right, I also don't quite agree that aircraft are only rated by their respective developers - if they're still around and maintaining their work, then things should obviously be approved by the original developer - otherwise, the idea of the rating system really was to invite ALL users to rate aircraft, an incomplete or inaccurate rating is not such a bad idea - because that may actually help motivate people to improve and maintain such a rating. When the system got originally introduced, we invited EVERYBODY to contribute ratings, and I think there's still newsletter passages that say something along those lines - and Stuart also keeps reminding people that this is a great way to contribute to the project.
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Re: Aircraft Rating System

Postby Johan G » Thu May 29, 2014 7:57 pm

Bomber wrote in Thu May 29, 2014 12:48 pm:To me there seem to be 2 target audiences..

1) The user who wants to understand if the planes worth downloading.

2) The developer who wants to attract specialist developers to fill in the blanks.

You definitively have a point there. I'm not sure about you (and all the other), but I feel that the current rating system is quite ok for both uses.
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Re: Aircraft Rating System

Postby hvengel » Thu May 29, 2014 8:13 pm

I do agree that an inaccurate rating could motivate that original author to correct and maintain the rating. I also don't have an issue with users stepping up to rate aircraft that are currently unrated or that have clearly wrongs ratings.

Most of the unrated aircraft in git will likely be Alpha and Beta level and as I pointed out not very much aircraft specific knowledge or detailed flight testing is needed to rate this class of aircraft. Alpha and Beta class aircraft are particularly well suited to being rated by someone other than the developer. But as you move up to more advanced aircraft the amount of aircraft specific knowledge needed to properly rate the aircraft goes up exponentially and at the highest levels (aircraft with 4 or 5 level FDMs and systems) a person starting from scratch to gather the materials/data needed to do the evaluation and learn enough about the aircraft and then run tests to confirm the FDM and systems could be several hundred hours of effort rating a single aircraft. Not something an end user is likely to take on. Fortunately the aircraft that are this highly developed will always, baring someone dieing or something else catastrophic, have an active dev who will already have the domain knowledge and will have already run tests to confirm the FDM and systems long before getting to the rating process.

I would think that in cases where the original author has not bothered to rate the aircraft and where he/she has limited knowledge of the aircraft the original author is likely no where to be found or does not care enough to stand in the way of someone else rating it. On the other hand the "hoops" I listed are not particularly difficult to deal with. After all it was basically - try to work with the original author and if that does not work then just do it.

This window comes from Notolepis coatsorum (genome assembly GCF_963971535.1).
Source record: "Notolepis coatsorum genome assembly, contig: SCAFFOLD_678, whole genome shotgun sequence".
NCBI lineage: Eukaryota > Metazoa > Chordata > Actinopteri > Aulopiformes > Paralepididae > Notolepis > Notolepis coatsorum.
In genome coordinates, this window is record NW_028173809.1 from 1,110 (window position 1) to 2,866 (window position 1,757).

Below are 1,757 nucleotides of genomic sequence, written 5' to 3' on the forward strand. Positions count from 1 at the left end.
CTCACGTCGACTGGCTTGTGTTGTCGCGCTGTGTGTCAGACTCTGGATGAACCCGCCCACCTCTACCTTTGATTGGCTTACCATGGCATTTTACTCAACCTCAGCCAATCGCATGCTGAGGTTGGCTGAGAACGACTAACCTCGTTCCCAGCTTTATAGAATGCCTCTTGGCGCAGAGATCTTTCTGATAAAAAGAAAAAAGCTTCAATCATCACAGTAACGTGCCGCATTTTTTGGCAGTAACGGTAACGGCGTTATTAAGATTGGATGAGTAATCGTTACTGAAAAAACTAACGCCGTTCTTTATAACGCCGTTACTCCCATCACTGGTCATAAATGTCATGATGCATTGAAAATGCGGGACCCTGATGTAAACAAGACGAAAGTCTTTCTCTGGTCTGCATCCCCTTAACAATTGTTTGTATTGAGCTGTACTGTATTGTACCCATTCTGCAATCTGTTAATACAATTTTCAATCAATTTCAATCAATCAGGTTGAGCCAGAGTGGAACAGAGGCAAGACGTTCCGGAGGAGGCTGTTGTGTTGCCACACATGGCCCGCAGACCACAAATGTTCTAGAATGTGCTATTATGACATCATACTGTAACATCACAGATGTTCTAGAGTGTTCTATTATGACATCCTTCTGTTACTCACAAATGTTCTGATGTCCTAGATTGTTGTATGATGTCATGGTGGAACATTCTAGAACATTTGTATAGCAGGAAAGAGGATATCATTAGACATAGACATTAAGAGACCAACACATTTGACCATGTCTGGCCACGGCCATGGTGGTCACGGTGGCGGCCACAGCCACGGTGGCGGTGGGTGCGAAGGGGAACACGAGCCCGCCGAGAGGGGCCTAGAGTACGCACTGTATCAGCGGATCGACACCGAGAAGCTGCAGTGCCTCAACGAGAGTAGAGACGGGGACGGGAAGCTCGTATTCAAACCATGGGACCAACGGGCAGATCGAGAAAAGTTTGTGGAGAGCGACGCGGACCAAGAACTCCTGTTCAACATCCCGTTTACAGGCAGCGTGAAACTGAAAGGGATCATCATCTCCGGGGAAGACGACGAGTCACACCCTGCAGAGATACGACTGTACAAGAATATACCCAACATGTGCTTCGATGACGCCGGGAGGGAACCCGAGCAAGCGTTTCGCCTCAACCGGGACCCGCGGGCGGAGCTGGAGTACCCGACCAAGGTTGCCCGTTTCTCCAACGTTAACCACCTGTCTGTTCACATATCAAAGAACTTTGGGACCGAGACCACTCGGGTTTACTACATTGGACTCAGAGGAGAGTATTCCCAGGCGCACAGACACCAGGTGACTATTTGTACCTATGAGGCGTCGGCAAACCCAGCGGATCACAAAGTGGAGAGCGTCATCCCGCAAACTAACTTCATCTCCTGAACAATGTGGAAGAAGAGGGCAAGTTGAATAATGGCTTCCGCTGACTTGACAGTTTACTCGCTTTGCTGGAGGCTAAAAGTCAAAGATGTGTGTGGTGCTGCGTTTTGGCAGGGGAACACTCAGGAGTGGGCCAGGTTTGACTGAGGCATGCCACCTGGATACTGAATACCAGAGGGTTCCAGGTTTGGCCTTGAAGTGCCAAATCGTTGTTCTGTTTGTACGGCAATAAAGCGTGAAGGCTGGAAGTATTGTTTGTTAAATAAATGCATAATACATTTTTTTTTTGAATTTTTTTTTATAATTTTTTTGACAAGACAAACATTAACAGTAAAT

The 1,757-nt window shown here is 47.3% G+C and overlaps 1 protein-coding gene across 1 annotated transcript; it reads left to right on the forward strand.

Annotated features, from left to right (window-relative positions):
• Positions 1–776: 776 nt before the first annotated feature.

I would approach the dead line thing differently. Two possible approaches:

1. At some point we simply no longer display any info about unrated aircraft on the download page. If the authors want their aircraft on the download page they will either do the rating or ask someone to do it. This does two things for us:

A. It forces aircraft to be rated if the author wants it on the download page.

B. Gives aircraft devs a simple why to keep aircraft that are still in too early of a development state off the download page by either not having a rating section or by commenting it out. The current aircraft inventory has many aircraft that are not ready for even basic testing by users that should not be on the download page at all and I think many aircraft devs would take advantage of this.

2. The other way to deal with the dead line thing is to set all of the ratings for unrated aircraft to 0 when the dead line is reached and if the authors don't like it they can update the ratings for their aircraft.
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Re: Aircraft Rating System

Postby Gijs » Thu May 29, 2014 9:06 pm

hvengel wrote:: At some point we simply no longer display any info about unrated aircraft on the download page.
This is basically what we do right now. Except that users can still opt to show all (including unrated) aircraft, by clicking one of the check boxes.
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Re: Aircraft Rating System

Postby Hooray » Thu May 29, 2014 9:16 pm

we could probably also require "early-production" aircraft to have a full rating.